It’s unusual, but not unheard of, for a TV series to break out into theaters as the regular show continues to run on television. It’s slightly more common with animation (or puppetry), with examples like The Simpsons, South Park, and The Muppet Show all pulling it off during their runs. In terms of live-action, the list is much smaller, with notable efforts being the 1960s Batman and The X-Files, which scored a hit film between seasons five and six of the series. However, Dark Shadows managed to put a feature film on the big screen featuring a number of main cast members while the series continued to run daily. It wasn’t a surprise that the show bucked tradition or expectations; after all, it had been doing just that since its 1966 debut.
Dark Shadows was the brainchild of Dan Curtis, a writer, director, and producer whose output had a seismic impact on the horror television genre. Over the years, Curtis hopped back and forth between television and film. His 1975 TV movie Trilogy of Terror, based on three stories by Richard Matheson, is routinely listed among the best horror films ever made for the medium. He adapted a number of classic horror novels for TV to great success, including the 1973 version of Dracula with Jack Palance in the lead. In the 1980s, he adapted Herman Wouk’s World War II novels The Winds of War and War and Remembrance into a pair of mini-series that were nominated for a combined 19 Emmy Awards, Remembrance winning for Best Mini-Series. He also directed The Night Stalker, the film that introduced Jeff Rice’s intrepid reporter character Carl Kolchak to wider audiences; the 1972 TV film was the highest rated TV film of all time at that point, with 48 percent of all TV viewers in the U.S. tuned into the movie on the night it ran. That film led to a hit sequel, The Night Strangler, and the spin-off series, Kolchak: The Night Stalker.
Curtis formed the idea of Dark Shadows around a dream he had of a woman on a train. Encouraged by his wife, his successfully pitched his concept of a Gothic soap opera to ABC in 1965. He teamed up with Art Wallace, a seasoned writer with years of genre TV experience, to flesh out the overall idea and story bible for the new series. Wallace and Curtis wrote the first eight weeks of the series (40 episodes), and then Wallace traded back and forth with screenwriter and playwright Francis Swann on the next nine weeks.
The series began by leaning on the more traditional tropes of Gothic romance, with Curtis’s “woman on the train” becoming Victoria Winters, who was drawn into a Jane Eyre-inspired plotline. Less than a year into the run of the show, ratings were less than great. In an effort to boost interest, Curtis went all-in on the horror angle by introducing vampire Barnabas Collins, played by Jonathan Frid. The show exploded in popularity, picking up three million viewers in a year. The daily timeslot (usually 4 p.m., though it had runs at 3:30 p.m.) gave teens the chance to discover the show after school, and they became a solid component of the audience. Emboldened by their success with Barnabas, the creators went full steam ahead with ghosts, witches, werewolves, and more. Time-travel became a component, with entire weeks of the series spent in different time periods; of course, Barnabas (as a vampire) and others could appear up and down the timeline, while some actors simply played their ancestors or descendants as needed.
With the show, and Barnabas in particular, taking off, Curtis started pitching for a theatrical film spin-off and sold MGM on the idea. One early concept had the creative team re-editing series episodes into a film, but that was abandoned in favor of doing a tight, film-length version of Barnabas’s main story. Curtis and the writers and producers of the daily show coordinated to write out the necessary members of the main cast for when they would needed during the six-week film shoot. Some of the same sets and locations were used. However, the film milieu obviously provided greater leverage for violence and scares, allowing for things that were out on TV (like dripping blood from vampire fang-induced neck wounds) to be shown. The film was released on August 25, 1970, and while it wasn’t a runaway success, it did double its budget, allowing MGM to greenlight a second film.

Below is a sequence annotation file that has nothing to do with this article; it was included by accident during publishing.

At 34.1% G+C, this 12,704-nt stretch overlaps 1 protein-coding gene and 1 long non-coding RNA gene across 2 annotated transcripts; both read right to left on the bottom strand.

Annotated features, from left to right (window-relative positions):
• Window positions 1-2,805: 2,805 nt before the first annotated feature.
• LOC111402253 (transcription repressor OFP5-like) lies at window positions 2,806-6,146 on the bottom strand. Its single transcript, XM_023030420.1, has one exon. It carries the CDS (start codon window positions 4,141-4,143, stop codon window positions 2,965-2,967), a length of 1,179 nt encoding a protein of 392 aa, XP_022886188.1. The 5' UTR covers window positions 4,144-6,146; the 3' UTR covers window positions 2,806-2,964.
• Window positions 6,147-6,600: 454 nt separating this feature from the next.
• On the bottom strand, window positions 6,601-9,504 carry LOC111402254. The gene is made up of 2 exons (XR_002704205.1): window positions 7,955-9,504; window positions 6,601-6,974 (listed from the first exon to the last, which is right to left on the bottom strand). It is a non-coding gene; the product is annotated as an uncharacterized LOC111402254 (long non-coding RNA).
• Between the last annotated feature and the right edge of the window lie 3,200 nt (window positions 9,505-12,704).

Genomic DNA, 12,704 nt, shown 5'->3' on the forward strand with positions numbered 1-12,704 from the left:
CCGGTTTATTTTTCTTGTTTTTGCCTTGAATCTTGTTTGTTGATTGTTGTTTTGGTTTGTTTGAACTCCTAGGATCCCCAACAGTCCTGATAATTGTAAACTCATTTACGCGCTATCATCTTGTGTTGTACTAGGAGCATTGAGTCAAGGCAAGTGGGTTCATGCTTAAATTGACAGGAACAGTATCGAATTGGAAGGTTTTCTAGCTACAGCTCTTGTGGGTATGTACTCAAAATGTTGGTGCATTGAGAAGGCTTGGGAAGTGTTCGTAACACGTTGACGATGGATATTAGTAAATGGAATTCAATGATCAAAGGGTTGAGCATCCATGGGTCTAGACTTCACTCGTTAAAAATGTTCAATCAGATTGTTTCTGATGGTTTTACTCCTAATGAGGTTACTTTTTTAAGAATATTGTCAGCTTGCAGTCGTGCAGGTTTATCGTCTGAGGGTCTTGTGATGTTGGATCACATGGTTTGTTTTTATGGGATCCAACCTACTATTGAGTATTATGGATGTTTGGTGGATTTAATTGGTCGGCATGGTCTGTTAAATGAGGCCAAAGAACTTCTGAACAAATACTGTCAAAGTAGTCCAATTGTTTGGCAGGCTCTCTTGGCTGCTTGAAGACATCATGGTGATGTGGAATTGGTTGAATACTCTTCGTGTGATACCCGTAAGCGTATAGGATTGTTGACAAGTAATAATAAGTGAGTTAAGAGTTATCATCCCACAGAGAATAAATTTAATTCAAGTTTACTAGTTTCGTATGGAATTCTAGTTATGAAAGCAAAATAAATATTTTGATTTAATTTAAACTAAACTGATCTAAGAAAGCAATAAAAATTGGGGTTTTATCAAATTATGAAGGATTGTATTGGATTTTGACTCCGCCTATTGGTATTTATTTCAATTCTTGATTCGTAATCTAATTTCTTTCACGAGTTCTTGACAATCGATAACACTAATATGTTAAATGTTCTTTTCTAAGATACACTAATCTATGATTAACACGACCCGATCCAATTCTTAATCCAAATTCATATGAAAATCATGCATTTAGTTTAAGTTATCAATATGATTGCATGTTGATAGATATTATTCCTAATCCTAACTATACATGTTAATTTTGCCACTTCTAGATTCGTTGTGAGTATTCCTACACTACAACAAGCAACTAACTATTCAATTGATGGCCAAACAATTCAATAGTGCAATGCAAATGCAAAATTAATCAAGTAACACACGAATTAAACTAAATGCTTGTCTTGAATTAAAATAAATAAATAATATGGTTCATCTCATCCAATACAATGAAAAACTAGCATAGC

The Night of Dark Shadows trailer (Uploaded to YouTube by Warner Bros. Entertainment)
Unfortunately, the ratings for the daily show started to taper off. After a high of seven to nine million viewers a day in mid-to-late 1969, viewership went into a skid. There are a number of theories for this, running from the 1970 recession forcing budget cuts, to the loss of ratings leading to local stations dropping the show and feeding a self-fulfilling prophecy of failure. Whatever the final reason, Dark Shadows aired its last episode on April 2, 1971. A few months later, the second film, Night of Dark Shadows, hit theaters. This time, due to the unavailability of Jonathan Frid, who had gone on to other projects after the cancellation of the series, the movie focused on Barnabas Collins’s descendant Quentin and the witch Angelique. At the last minute, MGM forced Curtis to cut more than 35 minutes from the film to get its run-time down; all involved felt this hurt the film in a number of ways. When the movie opened, it made back its budget, but that was it for the original TV and film incarnations of Dark Shadows.
Over the years, the show has been subject to a number of reboot attempts. NBC put a new version on the air in early 1991, starring Ben Cross as Barnabas. Initial ratings were huge, but the show was quickly derailed by pre-emptions brought on by ongoing coverage of the Gulf War. The show was cancelled after a single season. A pilot was made for the WB in 2004, but didn’t get a series order. Tim Burton directed a new big-screen version in 2012, which starred his frequent collaborator Johnny Depp as Barnabas Collins; although the film made money, it was something of an overall miss. Jonathan Frid put in a cameo for the film, which was his last screen appearance before he passed away that year. Since the fall of 2019, Warner Bros. Television and The CW have been developing a sequel to the original series, tentatively titled Dark Shadows: Reincarnation. Dan Curtis passed in 2006, but his daughters Tracy and Cathy hold the rights to the series and are involved in the production of the potential new version.